- Research article
- Open Open Peer Review
A mechanism for revising accreditation standards: a study of the process, resources required and evaluation outcomes
BMC Health Services Researchvolume 14, Article number: 571 (2014)
The study objective was to identify and describe the process, resources and expertise required for the revision of accreditation standards, and report outcomes arising from such activities.
Secondary document analysis of materials from an accreditation standards development agency. The Royal Australian College of General Practitioners’ (RACGP) documents, minutes and reports related to the revision of the accreditation standards were examined.
The RACGP revision of the accreditation standards was conducted over a 12 month period and comprised six phases with multiple tasks, including: review methodology planning; review of the evidence base and each standard; new material development; constructing field trial methodology; drafting, trialling and refining new standards; and production of new standards. Over 100 individuals participated, with an additional 30 providing periodic input and feedback. Participants were drawn from healthcare professional associations, primary healthcare services, accreditation agencies, government agencies and public health organisations. Their expertise spanned: project management; standards development and writing; primary healthcare practice; quality and safety improvement methodologies; accreditation implementation and surveying; and research. The review and development process was shaped by five issues: project expectations; resource and time requirements; a collaborative approach; stakeholder engagement; and the product produced. The RACGP evaluation was that participants were positive about their experience, the standards produced and considered them relevant for the sector.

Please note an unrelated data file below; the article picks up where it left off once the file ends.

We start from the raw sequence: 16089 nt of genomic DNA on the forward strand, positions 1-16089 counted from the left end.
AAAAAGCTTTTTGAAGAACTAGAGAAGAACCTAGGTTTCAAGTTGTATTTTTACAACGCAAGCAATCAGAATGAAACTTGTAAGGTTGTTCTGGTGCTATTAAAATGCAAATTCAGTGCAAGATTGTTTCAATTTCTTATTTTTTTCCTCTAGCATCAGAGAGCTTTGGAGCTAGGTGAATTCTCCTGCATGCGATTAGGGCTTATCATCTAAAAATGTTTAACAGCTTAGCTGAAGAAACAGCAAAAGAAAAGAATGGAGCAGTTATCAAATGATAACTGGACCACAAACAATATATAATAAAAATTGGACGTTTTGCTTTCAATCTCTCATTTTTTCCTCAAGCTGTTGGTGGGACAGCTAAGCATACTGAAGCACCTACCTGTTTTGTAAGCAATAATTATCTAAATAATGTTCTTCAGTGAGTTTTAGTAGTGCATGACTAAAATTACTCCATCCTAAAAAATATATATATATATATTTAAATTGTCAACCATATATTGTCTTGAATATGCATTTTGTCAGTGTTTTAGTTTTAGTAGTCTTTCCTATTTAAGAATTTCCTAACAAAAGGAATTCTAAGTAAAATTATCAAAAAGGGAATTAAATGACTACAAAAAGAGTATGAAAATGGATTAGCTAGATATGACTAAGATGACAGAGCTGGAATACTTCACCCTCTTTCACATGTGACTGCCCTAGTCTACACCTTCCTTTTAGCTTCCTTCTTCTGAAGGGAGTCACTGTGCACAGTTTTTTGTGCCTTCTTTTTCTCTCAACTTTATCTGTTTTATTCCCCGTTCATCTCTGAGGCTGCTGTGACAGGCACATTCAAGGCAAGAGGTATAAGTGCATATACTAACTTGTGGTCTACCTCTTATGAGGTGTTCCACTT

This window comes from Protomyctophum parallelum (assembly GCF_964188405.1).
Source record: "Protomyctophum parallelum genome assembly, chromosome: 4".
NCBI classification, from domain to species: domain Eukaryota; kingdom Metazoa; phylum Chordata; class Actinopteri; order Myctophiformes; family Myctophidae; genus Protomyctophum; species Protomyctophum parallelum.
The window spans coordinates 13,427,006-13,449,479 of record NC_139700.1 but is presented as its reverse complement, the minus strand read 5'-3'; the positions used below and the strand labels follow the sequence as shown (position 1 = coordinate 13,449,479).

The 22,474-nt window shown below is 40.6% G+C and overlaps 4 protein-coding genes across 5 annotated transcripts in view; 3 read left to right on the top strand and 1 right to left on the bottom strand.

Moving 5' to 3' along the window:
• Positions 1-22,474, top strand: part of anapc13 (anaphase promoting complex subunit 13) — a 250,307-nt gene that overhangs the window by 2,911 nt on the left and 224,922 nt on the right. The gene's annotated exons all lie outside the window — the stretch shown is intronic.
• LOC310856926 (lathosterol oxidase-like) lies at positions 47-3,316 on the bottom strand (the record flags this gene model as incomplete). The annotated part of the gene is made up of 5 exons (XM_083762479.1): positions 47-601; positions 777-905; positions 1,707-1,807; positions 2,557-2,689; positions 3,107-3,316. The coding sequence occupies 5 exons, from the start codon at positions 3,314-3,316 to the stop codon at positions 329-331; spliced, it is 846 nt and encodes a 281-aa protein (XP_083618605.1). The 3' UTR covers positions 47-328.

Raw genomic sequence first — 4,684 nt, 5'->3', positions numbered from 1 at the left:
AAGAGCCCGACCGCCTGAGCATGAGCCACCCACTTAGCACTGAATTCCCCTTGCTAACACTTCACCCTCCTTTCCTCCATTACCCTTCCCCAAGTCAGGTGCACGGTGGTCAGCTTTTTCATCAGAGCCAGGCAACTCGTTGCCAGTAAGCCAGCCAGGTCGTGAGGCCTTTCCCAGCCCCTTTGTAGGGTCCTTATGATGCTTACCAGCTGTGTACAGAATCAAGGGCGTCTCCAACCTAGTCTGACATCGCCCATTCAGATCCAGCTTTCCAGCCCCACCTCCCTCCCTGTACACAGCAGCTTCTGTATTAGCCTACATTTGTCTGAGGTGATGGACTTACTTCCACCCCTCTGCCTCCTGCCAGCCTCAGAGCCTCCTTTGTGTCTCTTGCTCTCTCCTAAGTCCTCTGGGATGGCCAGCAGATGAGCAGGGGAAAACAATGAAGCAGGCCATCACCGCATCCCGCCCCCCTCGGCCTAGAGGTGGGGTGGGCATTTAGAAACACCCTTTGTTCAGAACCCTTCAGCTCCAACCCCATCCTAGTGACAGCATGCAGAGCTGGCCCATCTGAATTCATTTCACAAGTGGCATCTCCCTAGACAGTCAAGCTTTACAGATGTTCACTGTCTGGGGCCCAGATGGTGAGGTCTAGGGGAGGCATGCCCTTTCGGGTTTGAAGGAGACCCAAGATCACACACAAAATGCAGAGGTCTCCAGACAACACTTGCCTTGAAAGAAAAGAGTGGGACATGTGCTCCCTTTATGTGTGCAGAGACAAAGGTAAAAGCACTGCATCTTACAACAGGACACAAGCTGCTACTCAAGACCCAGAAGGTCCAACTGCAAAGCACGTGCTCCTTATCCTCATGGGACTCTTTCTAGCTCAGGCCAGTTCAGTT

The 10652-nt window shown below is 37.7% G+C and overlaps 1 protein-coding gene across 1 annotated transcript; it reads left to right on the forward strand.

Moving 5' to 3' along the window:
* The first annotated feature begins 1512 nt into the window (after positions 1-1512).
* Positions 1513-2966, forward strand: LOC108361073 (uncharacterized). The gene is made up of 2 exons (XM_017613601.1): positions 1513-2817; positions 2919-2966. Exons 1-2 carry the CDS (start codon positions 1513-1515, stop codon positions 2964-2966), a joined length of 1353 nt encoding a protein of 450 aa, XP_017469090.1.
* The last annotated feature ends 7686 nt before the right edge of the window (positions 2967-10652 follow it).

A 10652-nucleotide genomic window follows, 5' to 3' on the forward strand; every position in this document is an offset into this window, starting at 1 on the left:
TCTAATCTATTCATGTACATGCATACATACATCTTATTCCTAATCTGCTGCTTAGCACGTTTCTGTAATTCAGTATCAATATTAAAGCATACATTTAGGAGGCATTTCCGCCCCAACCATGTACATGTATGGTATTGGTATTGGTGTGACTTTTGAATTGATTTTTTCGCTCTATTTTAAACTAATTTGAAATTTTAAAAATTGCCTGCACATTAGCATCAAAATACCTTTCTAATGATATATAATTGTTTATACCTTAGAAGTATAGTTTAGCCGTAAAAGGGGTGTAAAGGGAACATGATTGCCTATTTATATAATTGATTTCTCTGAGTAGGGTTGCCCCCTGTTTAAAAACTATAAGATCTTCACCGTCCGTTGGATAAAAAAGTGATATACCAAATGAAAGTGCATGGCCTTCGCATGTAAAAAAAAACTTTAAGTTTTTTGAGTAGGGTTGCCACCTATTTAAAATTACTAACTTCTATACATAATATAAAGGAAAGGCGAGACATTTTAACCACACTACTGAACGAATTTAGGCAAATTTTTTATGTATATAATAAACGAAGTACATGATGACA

The revision of accreditation standards requires considerable resources and expertise, drawn from a broad range of stakeholders. Collaborative, inclusive processes that engage key stakeholders helps promote greater industry acceptance of the standards.
Government, quality improvement and accreditation agencies frequently engage in the development or revision of clinical and organisational standards. These are significant tasks that utilise considerable human and financial resources . Different organisations produce standards according to their own processes and requirements, and it is believed that inclusive processes result in greater acceptance of the standards produced . However, we do not know what might be evidence-informed practice in the development or revision of accreditation standards . To date, no empirical study has been published that sought to identify the process, resources and expertise required for either of these endeavours . This is a significant gap in the evidence base for the healthcare accreditation field -, as accreditation programs have increasingly become an important strategy by which governments seek to regulate healthcare quality and safety ,. There are now more than 44 health service accreditation programs which have been implemented in over 70 countries ,.